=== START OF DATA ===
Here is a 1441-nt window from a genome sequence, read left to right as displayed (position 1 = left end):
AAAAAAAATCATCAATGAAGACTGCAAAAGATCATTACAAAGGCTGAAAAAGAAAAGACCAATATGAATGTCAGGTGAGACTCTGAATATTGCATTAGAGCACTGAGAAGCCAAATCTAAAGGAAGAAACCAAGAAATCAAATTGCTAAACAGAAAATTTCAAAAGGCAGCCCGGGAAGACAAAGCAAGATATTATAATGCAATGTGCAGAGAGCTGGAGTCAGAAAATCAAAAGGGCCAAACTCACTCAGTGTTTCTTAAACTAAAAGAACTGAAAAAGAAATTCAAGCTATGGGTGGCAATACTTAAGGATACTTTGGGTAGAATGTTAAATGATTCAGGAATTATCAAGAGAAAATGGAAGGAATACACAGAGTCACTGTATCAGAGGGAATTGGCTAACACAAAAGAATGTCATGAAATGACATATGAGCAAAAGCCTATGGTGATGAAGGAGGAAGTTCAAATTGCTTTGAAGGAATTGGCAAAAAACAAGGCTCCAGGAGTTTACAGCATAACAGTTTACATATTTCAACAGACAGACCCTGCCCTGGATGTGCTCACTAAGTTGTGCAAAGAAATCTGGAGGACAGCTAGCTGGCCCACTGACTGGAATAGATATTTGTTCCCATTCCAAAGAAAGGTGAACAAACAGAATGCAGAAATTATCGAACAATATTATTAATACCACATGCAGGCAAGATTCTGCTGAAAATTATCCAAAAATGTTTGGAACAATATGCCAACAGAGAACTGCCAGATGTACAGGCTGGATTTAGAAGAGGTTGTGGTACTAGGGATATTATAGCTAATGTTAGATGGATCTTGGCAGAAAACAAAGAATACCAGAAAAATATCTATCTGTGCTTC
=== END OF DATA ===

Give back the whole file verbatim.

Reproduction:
Here is a 1441-nt window from a genome sequence, read left to right as displayed (position 1 = left end):
AAAAAAAATCATCAATGAAGACTGCAAAAGATCATTACAAAGGCTGAAAAAGAAAAGACCAATATGAATGTCAGGTGAGACTCTGAATATTGCATTAGAGCACTGAGAAGCCAAATCTAAAGGAAGAAACCAAGAAATCAAATTGCTAAACAGAAAATTTCAAAAGGCAGCCCGGGAAGACAAAGCAAGATATTATAATGCAATGTGCAGAGAGCTGGAGTCAGAAAATCAAAAGGGCCAAACTCACTCAGTGTTTCTTAAACTAAAAGAACTGAAAAAGAAATTCAAGCTATGGGTGGCAATACTTAAGGATACTTTGGGTAGAATGTTAAATGATTCAGGAATTATCAAGAGAAAATGGAAGGAATACACAGAGTCACTGTATCAGAGGGAATTGGCTAACACAAAAGAATGTCATGAAATGACATATGAGCAAAAGCCTATGGTGATGAAGGAGGAAGTTCAAATTGCTTTGAAGGAATTGGCAAAAAACAAGGCTCCAGGAGTTTACAGCATAACAGTTTACATATTTCAACAGACAGACCCTGCCCTGGATGTGCTCACTAAGTTGTGCAAAGAAATCTGGAGGACAGCTAGCTGGCCCACTGACTGGAATAGATATTTGTTCCCATTCCAAAGAAAGGTGAACAAACAGAATGCAGAAATTATCGAACAATATTATTAATACCACATGCAGGCAAGATTCTGCTGAAAATTATCCAAAAATGTTTGGAACAATATGCCAACAGAGAACTGCCAGATGTACAGGCTGGATTTAGAAGAGGTTGTGGTACTAGGGATATTATAGCTAATGTTAGATGGATCTTGGCAGAAAACAAAGAATACCAGAAAAATATCTATCTGTGCTTC